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Exclusive Interview: Richard Bates Jr. Talks TONE-DEAF

Tone Deaf Poster 202x300 - Exclusive Interview: Richard Bates Jr. Talks TONE-DEAF

It’s safe to say that no one makes genre movies quite like writer/director Richard Bates Jr. His distinctively personal pictures—Excision, Suburban Gothic and Trash Fire—display ample elements of twisted horror and dark humor. His latest movie, the SXSW and Fantasia festivals hit Tone-Deaf, adds a sharp satirical element to Bates’ usual quirky mix, putting today’s current political divide and culture clash under the microscope.

In Tone-Deaf, Amanda (Silicon Valley) Crew stars as Olive, a young woman whose bad luck streak turns into an even worse one when she leaves the big city to rent out the country home of crotchety widower Harvey (Robert Patrick, delightfully chewing the scenery). It takes Olive a while to catch on, but mad-at-the-world (and just plain mad!) Harvey wants to indulge a few violent tendencies… In this exclusive interview, Bates explores the current generation gap that inspired his subversive fright flick. (Saban Films releases Tone-Deaf theatrically and on VOD August 23.)


Dread Central: Tone-Deaf is a collision course between a MAGA-hat-wearing psycho and a clueless millennial. What made you want to explore that culture clash?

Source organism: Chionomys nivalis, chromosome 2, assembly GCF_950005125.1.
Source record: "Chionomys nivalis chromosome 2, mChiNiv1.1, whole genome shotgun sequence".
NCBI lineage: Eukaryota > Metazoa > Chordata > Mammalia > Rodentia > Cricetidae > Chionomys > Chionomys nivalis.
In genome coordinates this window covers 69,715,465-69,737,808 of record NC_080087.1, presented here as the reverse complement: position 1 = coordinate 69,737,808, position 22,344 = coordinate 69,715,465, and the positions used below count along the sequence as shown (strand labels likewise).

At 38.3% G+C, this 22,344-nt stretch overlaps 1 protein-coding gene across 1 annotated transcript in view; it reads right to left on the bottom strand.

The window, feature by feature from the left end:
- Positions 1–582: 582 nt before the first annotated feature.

Richard Bates Jr.: The idea for writing the movie came right after the election. My wife and I were watching the news, and I asked her, “What scares you the most in the world right now?” And she just turned to me and frankly said, “Old men.” And I walked away to my little writing corner and I thought about it and I kept thinking about it and I started compiling all these posts from various relatives on both sides from Facebook and Twitter and all these things and talking to people. We’ve been going through all these highs and lows after the election, it started to feel like, in the course of 24 hours, I was living in 20 different movies, 20 different genres of movies.

I really became inspired by music where there are no rules, where no one complains about a rainstick in a rock ’n’ roll song. And, it was so freeing. So, I decided to treat it like a dance track or a hip-hop song and create a movie about right now through the use of almost sampling. In equal increments, Tone-Deaf is a coming-of-age story, horror slasher and absurdist comedy. Script-wise, I parsed it out evenly, back and forth and back and forth and back and forth, and used a more standard narrative thread so that we could hopefully get away with literally treating the movie like it was a song.

DC: Would this film have been possible in any other time but Trump America?